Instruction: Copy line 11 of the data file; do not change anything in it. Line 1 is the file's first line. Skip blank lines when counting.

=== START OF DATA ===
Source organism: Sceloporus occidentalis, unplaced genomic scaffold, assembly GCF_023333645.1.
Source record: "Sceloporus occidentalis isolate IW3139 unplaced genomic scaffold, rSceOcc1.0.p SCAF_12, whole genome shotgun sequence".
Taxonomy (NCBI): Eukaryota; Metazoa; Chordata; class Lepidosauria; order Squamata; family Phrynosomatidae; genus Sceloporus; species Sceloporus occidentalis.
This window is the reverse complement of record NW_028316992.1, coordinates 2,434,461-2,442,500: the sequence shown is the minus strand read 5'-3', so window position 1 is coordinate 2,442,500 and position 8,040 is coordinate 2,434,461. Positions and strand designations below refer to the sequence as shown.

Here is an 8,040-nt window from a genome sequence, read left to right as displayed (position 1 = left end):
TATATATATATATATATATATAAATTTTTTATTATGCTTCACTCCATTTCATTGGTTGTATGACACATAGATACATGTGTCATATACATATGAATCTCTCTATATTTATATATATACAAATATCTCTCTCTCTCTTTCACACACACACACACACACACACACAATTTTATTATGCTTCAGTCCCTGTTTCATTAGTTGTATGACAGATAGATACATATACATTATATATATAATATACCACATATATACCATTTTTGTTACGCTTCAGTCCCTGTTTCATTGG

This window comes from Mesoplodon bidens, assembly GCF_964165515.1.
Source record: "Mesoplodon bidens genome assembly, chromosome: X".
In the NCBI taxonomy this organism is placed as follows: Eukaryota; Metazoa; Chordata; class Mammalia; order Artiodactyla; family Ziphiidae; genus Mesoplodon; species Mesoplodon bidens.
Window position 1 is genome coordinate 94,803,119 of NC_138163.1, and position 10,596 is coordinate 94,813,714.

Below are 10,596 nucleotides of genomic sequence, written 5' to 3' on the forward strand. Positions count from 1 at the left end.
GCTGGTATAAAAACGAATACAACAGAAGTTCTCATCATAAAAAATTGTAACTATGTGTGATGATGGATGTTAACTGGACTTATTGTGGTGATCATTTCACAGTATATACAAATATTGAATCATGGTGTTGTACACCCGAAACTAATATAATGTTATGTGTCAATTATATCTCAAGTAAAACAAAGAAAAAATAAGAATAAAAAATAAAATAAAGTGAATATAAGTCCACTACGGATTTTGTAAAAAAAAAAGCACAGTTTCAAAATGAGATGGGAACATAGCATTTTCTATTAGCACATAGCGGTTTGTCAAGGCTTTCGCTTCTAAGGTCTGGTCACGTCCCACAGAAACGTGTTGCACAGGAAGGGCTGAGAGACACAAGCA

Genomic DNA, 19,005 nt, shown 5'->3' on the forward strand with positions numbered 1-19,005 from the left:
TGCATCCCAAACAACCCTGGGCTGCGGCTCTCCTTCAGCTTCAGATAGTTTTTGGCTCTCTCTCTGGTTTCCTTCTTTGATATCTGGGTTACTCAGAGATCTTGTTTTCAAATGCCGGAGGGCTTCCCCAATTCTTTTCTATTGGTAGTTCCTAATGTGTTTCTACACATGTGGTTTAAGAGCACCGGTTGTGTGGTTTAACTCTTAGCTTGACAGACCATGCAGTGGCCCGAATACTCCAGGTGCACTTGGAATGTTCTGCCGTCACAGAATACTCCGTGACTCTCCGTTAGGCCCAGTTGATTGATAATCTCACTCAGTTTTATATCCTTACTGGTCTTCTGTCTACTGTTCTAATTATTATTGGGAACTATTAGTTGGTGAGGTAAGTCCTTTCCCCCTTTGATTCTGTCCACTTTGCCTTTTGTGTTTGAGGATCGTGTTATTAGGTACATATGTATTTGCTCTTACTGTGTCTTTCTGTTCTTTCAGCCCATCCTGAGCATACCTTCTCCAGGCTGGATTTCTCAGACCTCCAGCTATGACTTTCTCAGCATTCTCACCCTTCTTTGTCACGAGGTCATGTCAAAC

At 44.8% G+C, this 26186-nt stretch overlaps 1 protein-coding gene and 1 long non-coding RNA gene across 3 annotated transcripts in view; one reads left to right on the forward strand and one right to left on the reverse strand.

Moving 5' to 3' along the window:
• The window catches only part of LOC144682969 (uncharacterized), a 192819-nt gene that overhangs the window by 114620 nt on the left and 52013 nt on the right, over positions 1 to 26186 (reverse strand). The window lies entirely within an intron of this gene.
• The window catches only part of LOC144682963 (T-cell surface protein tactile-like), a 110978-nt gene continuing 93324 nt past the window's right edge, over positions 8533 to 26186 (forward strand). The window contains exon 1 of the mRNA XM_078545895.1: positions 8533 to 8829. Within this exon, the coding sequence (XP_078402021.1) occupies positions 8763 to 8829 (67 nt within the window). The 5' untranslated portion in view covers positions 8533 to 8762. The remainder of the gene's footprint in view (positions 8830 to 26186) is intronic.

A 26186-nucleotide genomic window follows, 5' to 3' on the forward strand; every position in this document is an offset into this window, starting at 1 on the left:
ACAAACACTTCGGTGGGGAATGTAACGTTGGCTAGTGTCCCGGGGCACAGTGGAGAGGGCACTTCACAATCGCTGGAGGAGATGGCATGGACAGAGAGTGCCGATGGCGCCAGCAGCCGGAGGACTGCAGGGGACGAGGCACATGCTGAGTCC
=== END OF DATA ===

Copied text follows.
Below are 10,596 nucleotides of genomic sequence, written 5' to 3' on the forward strand. Positions count from 1 at the left end.